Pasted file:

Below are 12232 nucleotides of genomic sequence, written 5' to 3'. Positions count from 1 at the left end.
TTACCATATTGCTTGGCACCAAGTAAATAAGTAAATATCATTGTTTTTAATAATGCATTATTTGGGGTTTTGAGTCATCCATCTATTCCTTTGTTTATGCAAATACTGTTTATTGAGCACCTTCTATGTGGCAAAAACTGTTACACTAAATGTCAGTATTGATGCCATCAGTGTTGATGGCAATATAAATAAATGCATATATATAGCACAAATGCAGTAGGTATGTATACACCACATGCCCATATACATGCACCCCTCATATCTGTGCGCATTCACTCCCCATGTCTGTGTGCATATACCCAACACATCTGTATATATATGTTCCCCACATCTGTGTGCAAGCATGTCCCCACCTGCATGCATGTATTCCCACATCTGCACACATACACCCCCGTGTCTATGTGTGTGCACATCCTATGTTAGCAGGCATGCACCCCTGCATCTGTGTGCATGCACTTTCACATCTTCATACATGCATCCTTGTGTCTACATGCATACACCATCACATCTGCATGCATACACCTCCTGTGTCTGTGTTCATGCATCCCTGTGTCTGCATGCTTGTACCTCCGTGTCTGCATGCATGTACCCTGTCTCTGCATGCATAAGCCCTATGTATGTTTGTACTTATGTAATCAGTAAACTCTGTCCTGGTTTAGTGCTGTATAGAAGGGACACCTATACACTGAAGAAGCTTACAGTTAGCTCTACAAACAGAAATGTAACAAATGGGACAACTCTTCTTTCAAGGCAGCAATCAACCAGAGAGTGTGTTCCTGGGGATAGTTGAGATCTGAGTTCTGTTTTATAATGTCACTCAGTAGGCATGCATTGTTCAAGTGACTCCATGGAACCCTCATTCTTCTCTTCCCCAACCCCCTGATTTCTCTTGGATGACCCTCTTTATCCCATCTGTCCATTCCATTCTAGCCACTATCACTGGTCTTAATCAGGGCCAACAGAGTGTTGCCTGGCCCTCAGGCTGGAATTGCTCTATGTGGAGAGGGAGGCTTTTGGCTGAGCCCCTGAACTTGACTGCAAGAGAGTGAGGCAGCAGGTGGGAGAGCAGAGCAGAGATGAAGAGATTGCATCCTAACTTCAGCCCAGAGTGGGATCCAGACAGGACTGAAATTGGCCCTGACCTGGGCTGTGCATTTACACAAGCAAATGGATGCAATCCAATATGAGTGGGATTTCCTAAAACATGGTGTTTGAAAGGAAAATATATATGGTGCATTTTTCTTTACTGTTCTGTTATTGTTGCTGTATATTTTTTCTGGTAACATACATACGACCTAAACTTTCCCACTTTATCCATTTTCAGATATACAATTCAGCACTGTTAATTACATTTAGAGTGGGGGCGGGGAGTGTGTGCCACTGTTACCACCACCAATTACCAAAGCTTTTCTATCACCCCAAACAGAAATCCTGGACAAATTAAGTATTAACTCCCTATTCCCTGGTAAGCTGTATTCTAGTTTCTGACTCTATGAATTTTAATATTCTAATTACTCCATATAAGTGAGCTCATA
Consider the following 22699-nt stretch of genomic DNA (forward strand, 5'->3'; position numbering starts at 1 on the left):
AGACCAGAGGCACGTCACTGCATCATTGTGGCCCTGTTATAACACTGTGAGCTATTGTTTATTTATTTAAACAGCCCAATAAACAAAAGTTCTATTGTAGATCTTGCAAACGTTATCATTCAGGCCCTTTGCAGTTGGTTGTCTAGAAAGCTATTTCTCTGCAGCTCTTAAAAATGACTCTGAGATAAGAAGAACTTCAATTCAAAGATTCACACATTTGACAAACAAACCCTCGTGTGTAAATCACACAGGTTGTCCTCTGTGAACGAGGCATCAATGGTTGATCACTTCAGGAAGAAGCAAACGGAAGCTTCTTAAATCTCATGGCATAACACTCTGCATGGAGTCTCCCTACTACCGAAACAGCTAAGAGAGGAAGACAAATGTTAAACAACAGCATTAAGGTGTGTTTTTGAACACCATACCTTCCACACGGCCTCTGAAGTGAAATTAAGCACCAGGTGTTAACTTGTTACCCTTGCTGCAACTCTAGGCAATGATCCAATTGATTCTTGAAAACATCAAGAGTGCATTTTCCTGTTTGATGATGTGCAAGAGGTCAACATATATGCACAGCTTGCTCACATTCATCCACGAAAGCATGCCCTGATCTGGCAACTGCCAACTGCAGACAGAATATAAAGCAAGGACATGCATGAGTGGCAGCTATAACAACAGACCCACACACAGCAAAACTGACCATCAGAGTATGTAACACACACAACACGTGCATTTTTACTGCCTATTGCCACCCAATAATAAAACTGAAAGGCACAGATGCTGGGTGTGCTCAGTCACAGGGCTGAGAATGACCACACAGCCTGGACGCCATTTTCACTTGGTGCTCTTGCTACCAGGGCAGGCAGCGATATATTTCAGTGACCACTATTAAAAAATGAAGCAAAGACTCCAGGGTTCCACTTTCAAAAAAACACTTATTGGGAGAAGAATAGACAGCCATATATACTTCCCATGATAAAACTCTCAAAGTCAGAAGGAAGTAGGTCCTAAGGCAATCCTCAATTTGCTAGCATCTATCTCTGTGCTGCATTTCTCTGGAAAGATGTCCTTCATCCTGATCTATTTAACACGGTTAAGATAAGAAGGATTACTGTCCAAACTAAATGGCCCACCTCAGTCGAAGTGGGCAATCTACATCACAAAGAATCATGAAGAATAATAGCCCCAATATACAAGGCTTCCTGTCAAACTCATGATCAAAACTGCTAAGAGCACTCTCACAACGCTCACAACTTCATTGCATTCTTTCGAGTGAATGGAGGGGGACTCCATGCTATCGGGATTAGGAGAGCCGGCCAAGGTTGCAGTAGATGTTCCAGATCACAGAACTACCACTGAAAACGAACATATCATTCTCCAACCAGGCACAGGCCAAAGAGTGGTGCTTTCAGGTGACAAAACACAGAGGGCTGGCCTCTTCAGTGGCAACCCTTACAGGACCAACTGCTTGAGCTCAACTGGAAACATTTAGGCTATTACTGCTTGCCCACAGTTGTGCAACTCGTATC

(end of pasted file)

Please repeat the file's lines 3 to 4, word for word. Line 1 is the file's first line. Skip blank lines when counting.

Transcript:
Consider the following 22699-nt stretch of genomic DNA (forward strand, 5'->3'; position numbering starts at 1 on the left):
AGACCAGAGGCACGTCACTGCATCATTGTGGCCCTGTTATAACACTGTGAGCTATTGTTTATTTATTTAAACAGCCCAATAAACAAAAGTTCTATTGTAGATCTTGCAAACGTTATCATTCAGGCCCTTTGCAGTTGGTTGTCTAGAAAGCTATTTCTCTGCAGCTCTTAAAAATGACTCTGAGATAAGAAGAACTTCAATTCAAAGATTCACACATTTGACAAACAAACCCTCGTGTGTAAATCACACAGGTTGTCCTCTGTGAACGAGGCATCAATGGTTGATCACTTCAGGAAGAAGCAAACGGAAGCTTCTTAAATCTCATGGCATAACACTCTGCATGGAGTCTCCCTACTACCGAAACAGCTAAGAGAGGAAGACAAATGTTAAACAACAGCATTAAGGTGTGTTTTTGAACACCATACCTTCCACACGGCCTCTGAAGTGAAATTAAGCACCAGGTGTTAACTTGTTACCCTTGCTGCAACTCTAGGCAATGATCCAATTGATTCTTGAAAACATCAAGAGTGCATTTTCCTGTTTGATGATGTGCAAGAGGTCAACATATATGCACAGCTTGCTCACATTCATCCACGAAAGCATGCCCTGATCTGGCAACTGCCAACTGCAGACAGAATATAAAGCAAGGACATGCATGAGTGGCAGCTATAACAACAGACCCACACACAGCAAAACTGACCATCAGAGTATGTAACACACACAACACGTGCATTTTTACTGCCTATTGCCACCCAATAATAAAACTGAAAGGCACAGATGCTGGGTGTGCTCAGTCACAGGGCTGAGAATGACCACACAGCCTGGACGCCATTTTCACTTGGTGCTCTTGCTACCAGGGCAGGCAGCGATATATTTCAGTGACCACTATTAAAAAATGAAGCAAAGACTCCAGGGTTCCACTTTCAAAAAAACACTTATTGGGAGAAGAATAGACAGCCATATATACTTCCCATGATAAAACTCTCAAAGTCAGAAGGAAGTAGGTCCTAAGGCAATCCTCAATTTGCTAGCATCTATCTCTGTGCTGCATTTCTCTGGAAAGATGTCCTTCATCCTGATCTATTTAACACGGTTAAGATAAGAAGGATTACTGTCCAAACTAAATGGCCCACCTCAGTCGAAGTGGGCAATCTACATCACAAAGAATCATGAAGAATAATAGCCCCAATATACAAGGCTTCCTGTCAAACTCATGATCAAAACTGCTAAGAGCACTCTCACAACGCTCACAACTTCATTGCATTCTTTCGAGTGAATGGAGGGGGACTCCATGCTATCGGGATTAGGAGAGCCGGCCAAGGTTGCAGTAGATGTTCCAGATCACAGAACTACCACTGAAAACGAACATATCATTCTCCAACCAGGCACAGGCCAAAGAGTGGTGCTTTCAGGTGACAAAACACAGAGGGCTGGCCTCTTCAGTGGCAACCCTTACAGGACCAACTGCTTGAGCTCAACTGGAAACATTTAGGCTATTACTGCTTGCCCACAGTTGTGCAACTCGTATC